>LitMag Wave: Redivider, Vol. 7 No. 1

>I spent this evening with the latest issue of Redivider, a publication of Emerson College. There are several things about the issue that I like, but the highlight was “Wodwo,” a short piece by Dan Chaon. It has a Twilight Zone feel to it: Kate is driving in the dark and hits a deer. She goes through all of the emotions one feels in that situation (I’ve been there), and then she gets out of the car to inspect the damage. Big mistake. Kate! Don’t get out of the car! Actually, it isn’t completely clear what happens, because the story has an appropriately open ending, but the title of the story might suggest the direction the author wants us to go. I had to look it up: Wodwo, the wild man of the woods. Or deer, in this case.

Two other stories in the issue were also interesting reads, but similar in subject matter: “The House on Whaler Bay” by Carolyn Watson and “Excavation” by Tom Barlow. They both involve older relatives living in squalor, the first a pair of elderly aunts who don’t take care of themselves and the second a senile father who seems to have a hording disorder. And these were all the more interesting because twice in the last 24 hours E.L. Doctorow‘s book Homer and Langley came up in conversation, and that’s also about a couple of horders.

Although it has nothing to do with this issue, in looking at the magazine’s website I noticed their special online feature, the Contributor Focus, which includes extra information and interviews with some contributors, the first being with Kevin Wilson, whom the magazine calls “ruthlessly likeable”–I love that description of Kevin, and it’s spot on. Nice interview by James Scott, also a nice guy.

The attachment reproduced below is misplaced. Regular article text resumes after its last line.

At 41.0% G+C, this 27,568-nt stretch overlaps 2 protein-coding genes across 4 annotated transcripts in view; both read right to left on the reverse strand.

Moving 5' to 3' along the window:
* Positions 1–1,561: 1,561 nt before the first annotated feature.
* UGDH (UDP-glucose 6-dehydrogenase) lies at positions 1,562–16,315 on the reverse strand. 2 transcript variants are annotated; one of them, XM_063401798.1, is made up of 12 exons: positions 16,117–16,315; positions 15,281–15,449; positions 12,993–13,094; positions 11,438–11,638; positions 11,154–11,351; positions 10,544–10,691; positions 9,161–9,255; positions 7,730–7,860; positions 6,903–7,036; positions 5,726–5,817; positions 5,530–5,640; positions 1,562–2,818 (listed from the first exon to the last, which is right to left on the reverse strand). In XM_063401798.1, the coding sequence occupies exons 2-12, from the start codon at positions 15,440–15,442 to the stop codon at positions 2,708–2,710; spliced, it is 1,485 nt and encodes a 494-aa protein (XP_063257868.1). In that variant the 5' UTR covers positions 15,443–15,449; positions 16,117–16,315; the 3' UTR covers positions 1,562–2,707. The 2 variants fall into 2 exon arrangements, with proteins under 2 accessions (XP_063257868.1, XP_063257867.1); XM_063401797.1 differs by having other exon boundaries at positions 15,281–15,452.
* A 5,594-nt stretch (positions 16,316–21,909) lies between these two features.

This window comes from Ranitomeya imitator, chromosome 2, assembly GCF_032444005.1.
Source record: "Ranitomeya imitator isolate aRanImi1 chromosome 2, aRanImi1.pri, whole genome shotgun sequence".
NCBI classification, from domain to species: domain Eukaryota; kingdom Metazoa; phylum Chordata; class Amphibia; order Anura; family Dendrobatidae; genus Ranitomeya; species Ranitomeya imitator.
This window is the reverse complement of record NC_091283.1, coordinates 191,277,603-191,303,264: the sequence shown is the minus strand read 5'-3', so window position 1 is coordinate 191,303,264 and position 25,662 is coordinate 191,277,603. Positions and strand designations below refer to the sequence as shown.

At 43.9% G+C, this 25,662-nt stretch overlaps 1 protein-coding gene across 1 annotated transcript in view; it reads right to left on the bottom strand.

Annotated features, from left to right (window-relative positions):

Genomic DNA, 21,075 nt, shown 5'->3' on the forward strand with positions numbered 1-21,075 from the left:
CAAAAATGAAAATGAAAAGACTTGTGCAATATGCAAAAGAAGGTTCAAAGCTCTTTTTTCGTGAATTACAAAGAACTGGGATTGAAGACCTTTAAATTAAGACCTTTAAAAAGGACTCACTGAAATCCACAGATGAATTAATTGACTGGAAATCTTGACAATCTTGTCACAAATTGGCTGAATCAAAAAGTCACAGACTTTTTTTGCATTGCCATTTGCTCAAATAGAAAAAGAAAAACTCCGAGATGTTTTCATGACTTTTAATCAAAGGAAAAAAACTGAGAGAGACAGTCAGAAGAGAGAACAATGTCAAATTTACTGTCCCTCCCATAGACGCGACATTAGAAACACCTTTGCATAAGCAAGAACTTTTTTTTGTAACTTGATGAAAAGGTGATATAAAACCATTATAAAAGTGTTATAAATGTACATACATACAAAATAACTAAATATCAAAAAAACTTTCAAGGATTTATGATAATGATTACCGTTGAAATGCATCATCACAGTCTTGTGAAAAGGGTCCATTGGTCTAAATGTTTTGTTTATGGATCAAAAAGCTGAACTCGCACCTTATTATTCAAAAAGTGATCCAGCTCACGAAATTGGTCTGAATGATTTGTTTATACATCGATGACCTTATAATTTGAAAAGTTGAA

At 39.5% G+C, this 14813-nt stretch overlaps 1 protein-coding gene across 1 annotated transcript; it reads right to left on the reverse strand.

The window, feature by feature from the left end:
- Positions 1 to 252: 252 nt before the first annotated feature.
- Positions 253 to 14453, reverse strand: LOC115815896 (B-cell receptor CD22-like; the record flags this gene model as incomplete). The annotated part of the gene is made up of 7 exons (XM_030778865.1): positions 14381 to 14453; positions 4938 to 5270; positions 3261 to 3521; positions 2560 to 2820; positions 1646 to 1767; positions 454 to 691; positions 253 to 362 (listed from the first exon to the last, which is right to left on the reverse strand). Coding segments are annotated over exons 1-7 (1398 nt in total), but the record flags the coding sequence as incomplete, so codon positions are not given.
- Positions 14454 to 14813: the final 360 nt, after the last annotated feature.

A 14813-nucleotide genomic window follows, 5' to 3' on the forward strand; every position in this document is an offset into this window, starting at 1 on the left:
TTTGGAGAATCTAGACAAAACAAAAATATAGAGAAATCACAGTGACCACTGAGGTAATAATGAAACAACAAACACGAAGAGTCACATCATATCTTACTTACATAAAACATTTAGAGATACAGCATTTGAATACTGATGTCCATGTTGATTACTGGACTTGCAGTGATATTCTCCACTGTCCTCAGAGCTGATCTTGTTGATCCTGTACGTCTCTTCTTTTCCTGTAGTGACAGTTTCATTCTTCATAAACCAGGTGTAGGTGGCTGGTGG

About the author


  1. >Thanks Cliff! I'm the fiction editor at Redivider, and it's great to hear that you enjoyed those two stories. I hadn't made the connection between "The House on Whaler Bay" and "Excavation." I love seeing those threads after the fact. It's also interesting that you live in Staunton! I grew up in Richmond and my husband's parents live in Lynchburg. It's great to connect with someone in Virginia. Best wishes, Cat

  2. >Hi, Cat. Thanks for visiting the blog. And, um, you may be seeing my name again . . . in the slushpile!

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